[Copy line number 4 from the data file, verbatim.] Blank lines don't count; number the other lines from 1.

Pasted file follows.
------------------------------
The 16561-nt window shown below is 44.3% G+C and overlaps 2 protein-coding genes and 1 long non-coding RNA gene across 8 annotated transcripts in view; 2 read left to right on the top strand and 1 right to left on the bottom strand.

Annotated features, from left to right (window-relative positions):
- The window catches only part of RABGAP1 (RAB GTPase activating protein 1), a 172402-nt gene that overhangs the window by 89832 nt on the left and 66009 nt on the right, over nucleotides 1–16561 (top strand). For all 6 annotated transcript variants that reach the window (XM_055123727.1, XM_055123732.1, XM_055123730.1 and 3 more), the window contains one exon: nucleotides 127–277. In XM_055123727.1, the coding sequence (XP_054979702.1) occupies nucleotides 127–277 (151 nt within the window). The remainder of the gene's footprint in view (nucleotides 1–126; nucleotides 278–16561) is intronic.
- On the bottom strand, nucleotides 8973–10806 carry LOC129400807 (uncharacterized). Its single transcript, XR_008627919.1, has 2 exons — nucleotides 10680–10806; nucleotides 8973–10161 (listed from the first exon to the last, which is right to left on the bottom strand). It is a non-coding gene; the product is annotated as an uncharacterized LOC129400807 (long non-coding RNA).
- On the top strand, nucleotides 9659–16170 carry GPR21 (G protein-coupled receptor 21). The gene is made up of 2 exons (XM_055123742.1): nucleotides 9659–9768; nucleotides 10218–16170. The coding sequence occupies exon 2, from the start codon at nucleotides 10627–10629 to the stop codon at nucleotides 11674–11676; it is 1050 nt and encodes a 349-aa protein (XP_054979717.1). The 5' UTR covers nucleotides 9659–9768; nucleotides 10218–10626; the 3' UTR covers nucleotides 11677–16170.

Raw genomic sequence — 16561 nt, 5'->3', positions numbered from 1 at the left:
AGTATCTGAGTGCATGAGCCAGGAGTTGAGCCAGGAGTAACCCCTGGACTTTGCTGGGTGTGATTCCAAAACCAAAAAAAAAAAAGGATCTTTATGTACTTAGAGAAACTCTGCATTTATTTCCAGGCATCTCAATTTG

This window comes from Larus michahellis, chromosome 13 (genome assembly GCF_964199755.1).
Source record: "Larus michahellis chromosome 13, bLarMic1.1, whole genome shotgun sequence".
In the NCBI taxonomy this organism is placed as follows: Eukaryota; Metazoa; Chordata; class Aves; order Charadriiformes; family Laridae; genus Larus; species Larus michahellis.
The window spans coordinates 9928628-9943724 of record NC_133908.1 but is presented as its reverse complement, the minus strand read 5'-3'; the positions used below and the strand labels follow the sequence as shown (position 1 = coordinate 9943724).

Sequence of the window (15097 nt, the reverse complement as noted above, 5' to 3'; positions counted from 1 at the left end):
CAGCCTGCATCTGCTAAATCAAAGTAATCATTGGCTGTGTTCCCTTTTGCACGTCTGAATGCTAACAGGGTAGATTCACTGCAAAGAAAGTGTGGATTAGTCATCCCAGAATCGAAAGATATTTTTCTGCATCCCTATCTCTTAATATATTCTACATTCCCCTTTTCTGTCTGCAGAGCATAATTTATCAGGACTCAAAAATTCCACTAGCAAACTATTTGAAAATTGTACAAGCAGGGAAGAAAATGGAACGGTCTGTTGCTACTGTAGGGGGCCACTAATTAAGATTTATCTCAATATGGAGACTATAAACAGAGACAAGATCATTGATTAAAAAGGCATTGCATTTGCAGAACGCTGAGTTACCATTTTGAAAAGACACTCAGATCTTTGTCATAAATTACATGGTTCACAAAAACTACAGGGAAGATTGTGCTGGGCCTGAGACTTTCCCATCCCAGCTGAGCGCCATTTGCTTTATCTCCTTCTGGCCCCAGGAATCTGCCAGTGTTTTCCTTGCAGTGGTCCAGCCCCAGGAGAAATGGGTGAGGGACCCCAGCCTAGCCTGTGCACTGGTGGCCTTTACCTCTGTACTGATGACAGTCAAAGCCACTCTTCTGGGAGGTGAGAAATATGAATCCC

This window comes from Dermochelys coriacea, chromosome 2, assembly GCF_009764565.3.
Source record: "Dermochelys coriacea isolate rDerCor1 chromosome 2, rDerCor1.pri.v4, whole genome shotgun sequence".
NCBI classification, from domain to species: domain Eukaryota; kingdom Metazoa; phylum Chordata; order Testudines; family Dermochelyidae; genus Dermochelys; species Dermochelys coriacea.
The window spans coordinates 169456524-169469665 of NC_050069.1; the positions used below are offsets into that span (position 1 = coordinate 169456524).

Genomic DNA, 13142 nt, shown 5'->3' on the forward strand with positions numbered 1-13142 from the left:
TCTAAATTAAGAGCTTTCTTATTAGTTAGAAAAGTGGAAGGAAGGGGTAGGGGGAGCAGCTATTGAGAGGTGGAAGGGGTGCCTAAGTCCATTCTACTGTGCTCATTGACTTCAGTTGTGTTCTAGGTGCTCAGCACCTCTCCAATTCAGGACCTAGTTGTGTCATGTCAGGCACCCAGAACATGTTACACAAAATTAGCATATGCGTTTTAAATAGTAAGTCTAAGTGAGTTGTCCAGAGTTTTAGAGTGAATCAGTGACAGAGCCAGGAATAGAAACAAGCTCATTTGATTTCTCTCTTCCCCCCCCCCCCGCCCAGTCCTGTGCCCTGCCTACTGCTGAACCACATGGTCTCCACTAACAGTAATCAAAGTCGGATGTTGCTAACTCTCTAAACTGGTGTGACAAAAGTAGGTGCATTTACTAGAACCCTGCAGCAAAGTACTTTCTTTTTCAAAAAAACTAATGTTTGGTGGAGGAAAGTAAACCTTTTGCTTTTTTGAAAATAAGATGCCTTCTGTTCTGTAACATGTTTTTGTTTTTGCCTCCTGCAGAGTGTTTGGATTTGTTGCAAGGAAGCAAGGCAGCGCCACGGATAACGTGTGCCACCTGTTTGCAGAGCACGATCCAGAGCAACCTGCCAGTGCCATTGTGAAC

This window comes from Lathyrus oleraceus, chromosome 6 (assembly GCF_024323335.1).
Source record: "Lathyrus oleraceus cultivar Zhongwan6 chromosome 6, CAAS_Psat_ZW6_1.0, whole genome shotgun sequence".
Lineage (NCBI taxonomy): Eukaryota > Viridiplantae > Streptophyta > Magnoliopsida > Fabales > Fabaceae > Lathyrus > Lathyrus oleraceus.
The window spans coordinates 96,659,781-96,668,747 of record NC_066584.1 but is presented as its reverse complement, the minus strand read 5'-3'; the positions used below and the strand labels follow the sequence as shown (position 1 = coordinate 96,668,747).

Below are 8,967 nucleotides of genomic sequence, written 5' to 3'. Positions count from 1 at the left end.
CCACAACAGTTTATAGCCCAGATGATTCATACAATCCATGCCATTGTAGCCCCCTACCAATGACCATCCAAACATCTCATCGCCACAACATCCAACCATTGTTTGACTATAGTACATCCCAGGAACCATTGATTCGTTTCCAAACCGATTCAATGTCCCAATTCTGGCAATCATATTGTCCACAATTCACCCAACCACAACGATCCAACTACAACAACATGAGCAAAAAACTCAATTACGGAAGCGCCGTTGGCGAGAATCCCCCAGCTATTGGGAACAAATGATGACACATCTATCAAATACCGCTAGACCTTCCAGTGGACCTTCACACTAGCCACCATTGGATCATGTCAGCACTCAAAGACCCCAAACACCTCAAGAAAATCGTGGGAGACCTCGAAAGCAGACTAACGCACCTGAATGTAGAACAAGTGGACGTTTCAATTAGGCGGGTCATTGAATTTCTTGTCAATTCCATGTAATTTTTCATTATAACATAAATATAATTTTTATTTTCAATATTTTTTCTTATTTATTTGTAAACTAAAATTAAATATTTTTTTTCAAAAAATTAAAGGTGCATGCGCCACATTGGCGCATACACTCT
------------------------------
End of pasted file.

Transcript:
- On the bottom strand, nucleotides 8973–10806 carry LOC129400807 (uncharacterized). Its single transcript, XR_008627919.1, has 2 exons — nucleotides 10680–10806; nucleotides 8973–10161 (listed from the first exon to the last, which is right to left on the bottom strand). It is a non-coding gene; the product is annotated as an uncharacterized LOC129400807 (long non-coding RNA).